I haven't truly prayed for my grandfather's repentance. I mean, I've said a few half-baked prayers. But mostly I've been so full of rage, betrayal, disillusionment and heart-ache that I've found it easier to just pretend he doesn't exist. For a few years, I believed my grandfather was a total fraud. I couldn't begin to reconcile his adultery, cover-up of domestic violence and misappropriation of monies with his supposed Christianity.
Inside the context of my Protestant understanding, I was given two choices: either my grandfather had never really been a Christian to begin with or he had lost his salvation somewhere along the way. The Protestant mindset, then, allows only one of two options: Heaven or Hell.
Despite being estranged from him and despite my trying to pretend he didn't exist, I still woke up at night wondering: Is my grandfather going to Hell? Was he ever saved?
And what really bothered me was this nagging thought that perhaps I was missing something. What if my grandfather WAS a legitimate Christian and he died in a state of unrepentant sin? Then what?
Of course, as a Protestant, I had always simply dismissed the idea of Purgatory. I never even considered it, really. The non-existence of Purgatory was about as self-evident a fact as the non-existence of flying unicorns (as opposed to regular unicorns which TOTALLY exist, yo!).
But the state of my grandfather's soul kept bothering me. It just didn't seem right that he had been a fraud. A lying narcissist? Yes. An egomaniac? Sure.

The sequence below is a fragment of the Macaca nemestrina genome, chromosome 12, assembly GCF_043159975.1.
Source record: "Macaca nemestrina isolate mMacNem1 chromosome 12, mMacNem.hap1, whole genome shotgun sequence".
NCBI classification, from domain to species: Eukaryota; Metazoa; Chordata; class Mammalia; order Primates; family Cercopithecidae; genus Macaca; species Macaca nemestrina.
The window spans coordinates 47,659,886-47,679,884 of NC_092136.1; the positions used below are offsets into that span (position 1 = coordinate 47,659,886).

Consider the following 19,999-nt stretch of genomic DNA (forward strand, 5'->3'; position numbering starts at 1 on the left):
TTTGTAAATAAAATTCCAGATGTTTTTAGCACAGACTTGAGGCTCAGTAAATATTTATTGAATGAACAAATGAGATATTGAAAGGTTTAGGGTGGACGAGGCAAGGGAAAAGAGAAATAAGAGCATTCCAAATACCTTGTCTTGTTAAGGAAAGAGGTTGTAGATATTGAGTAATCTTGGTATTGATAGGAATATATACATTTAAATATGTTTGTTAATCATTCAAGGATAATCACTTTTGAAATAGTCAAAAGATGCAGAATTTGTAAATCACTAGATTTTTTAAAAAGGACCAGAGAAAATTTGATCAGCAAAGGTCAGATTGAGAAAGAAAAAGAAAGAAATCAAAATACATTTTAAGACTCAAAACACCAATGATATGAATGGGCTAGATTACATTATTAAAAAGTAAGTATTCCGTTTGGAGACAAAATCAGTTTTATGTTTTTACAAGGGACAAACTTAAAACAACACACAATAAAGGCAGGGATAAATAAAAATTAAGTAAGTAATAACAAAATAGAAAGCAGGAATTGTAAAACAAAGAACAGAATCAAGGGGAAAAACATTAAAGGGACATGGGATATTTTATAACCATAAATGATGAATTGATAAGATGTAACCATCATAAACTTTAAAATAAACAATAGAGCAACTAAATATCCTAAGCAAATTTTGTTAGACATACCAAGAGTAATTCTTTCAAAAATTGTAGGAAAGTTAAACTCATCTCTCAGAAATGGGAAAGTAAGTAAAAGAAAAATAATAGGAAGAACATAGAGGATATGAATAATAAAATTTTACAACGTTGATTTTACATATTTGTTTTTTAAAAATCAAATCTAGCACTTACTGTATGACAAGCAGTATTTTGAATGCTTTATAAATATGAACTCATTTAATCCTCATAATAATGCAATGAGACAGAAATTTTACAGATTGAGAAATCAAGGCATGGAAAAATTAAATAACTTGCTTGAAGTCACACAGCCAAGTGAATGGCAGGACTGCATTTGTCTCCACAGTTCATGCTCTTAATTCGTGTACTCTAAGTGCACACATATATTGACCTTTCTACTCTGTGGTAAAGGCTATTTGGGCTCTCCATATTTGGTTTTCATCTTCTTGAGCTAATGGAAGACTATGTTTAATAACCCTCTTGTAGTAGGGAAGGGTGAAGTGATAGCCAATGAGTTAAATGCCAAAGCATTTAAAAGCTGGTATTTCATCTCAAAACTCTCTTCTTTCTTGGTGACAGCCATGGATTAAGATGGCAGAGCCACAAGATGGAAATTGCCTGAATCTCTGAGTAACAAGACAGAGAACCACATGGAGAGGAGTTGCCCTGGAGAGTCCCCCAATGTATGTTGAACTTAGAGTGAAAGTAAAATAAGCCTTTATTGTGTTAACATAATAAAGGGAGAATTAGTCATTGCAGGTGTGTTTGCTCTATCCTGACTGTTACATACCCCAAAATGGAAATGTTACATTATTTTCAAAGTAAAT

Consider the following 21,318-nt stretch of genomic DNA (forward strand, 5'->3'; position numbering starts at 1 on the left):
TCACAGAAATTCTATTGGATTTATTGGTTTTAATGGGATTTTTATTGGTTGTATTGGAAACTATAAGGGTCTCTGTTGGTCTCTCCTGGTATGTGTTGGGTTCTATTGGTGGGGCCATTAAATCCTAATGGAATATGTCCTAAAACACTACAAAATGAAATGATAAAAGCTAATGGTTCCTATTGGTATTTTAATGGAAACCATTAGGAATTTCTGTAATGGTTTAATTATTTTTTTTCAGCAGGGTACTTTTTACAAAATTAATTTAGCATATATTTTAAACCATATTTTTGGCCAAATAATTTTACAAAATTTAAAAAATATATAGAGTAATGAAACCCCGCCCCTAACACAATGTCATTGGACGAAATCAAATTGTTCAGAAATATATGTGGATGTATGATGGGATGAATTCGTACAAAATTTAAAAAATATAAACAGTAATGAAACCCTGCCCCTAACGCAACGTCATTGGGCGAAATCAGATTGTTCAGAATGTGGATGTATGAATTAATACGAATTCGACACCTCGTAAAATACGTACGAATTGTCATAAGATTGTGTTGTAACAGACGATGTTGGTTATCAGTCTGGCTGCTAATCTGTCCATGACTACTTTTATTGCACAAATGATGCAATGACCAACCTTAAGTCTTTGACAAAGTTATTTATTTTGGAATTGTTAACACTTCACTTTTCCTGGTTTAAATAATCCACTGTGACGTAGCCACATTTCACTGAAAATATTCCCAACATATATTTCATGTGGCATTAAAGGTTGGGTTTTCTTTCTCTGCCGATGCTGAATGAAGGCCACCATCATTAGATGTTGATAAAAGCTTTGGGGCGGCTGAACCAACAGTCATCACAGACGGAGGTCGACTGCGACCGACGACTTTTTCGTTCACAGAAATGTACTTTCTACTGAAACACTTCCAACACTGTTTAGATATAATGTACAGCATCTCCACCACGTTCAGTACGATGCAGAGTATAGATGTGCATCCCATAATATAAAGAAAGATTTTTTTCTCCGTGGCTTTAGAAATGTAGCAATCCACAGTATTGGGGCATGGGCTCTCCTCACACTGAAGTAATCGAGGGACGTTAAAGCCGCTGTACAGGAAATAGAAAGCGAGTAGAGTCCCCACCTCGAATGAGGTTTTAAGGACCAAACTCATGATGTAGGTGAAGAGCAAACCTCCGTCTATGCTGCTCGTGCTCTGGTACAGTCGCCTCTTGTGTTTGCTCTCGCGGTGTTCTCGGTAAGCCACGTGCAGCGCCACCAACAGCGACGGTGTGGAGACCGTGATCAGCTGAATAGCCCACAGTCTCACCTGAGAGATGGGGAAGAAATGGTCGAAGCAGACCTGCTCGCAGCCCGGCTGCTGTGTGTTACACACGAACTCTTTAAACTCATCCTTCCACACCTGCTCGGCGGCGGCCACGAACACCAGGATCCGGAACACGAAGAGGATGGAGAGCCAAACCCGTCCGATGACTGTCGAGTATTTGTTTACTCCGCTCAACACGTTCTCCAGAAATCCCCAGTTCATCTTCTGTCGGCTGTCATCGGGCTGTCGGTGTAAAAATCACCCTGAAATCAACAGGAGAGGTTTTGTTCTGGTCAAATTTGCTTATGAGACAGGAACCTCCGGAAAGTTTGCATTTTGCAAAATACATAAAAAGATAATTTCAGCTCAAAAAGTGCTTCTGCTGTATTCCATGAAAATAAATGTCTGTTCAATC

But I became increasingly convinced that if I was going to be intellectually honest, I couldn't entirely dismiss the possibility that my grandfather HAD been a true, legitimate Christian. And if that were true, then I had to admit the possibility of a third option, namely: My grandfather IS a Christian and if he dies in a state of unrepentant sin, there will be a reckoning--not a reckoning unto perdition--but a reckoning of purgation. A severe mercy.
So, it didn't surprise me that when I started wrestling with the doctrines of the Catholic Church, the beliefs about Purgatory were the least difficult for me to accept. Mainly, I began to wonder why the doctrines regarding Purgatory had been thrown out.
Honestly, Purgatory makes so much sense--from a Biblical viewpoint AND from the beliefs of the earliest Christians. One of my priests describes Purgatory as the "foyer to Heaven." You're in, but you need a moment to gather yourself. Or maybe you need a few centuries to gather yourself--perhaps with some PURGATION involved. Maybe A LOT of purgation.
Still, it's no easy out. As it pertains to my grandfather, I'm not even sure he is worthy of Purgatory. His sins were not venial sins. They were definitely mortal sins (as defined thusly: For a deliberate mortal sin there must be full advertence on the part of the intellect and full consenton the part of the will in a grave matter.)--and as far as I know, he hasn't repented.
So, where I'm still confused about Purgatory is if it pertains only to those who are "not entirely free from venial faults." In other words, what is the Catholic teaching about Christians who die in a state of mortal sin?
Either way, I have determined to sincerely and earnestly pray for my grandfather's soul. In fact, I probably should fast. It's the least I can do while he still lives.
Anyone know what the Catholic teaching is regarding Christians who die in a state of mortal sin?
[NOTE: this post is not a debate topic. All anti-Catholic comments will be summarily deleted. Sincere questions, as always, are welcomed!]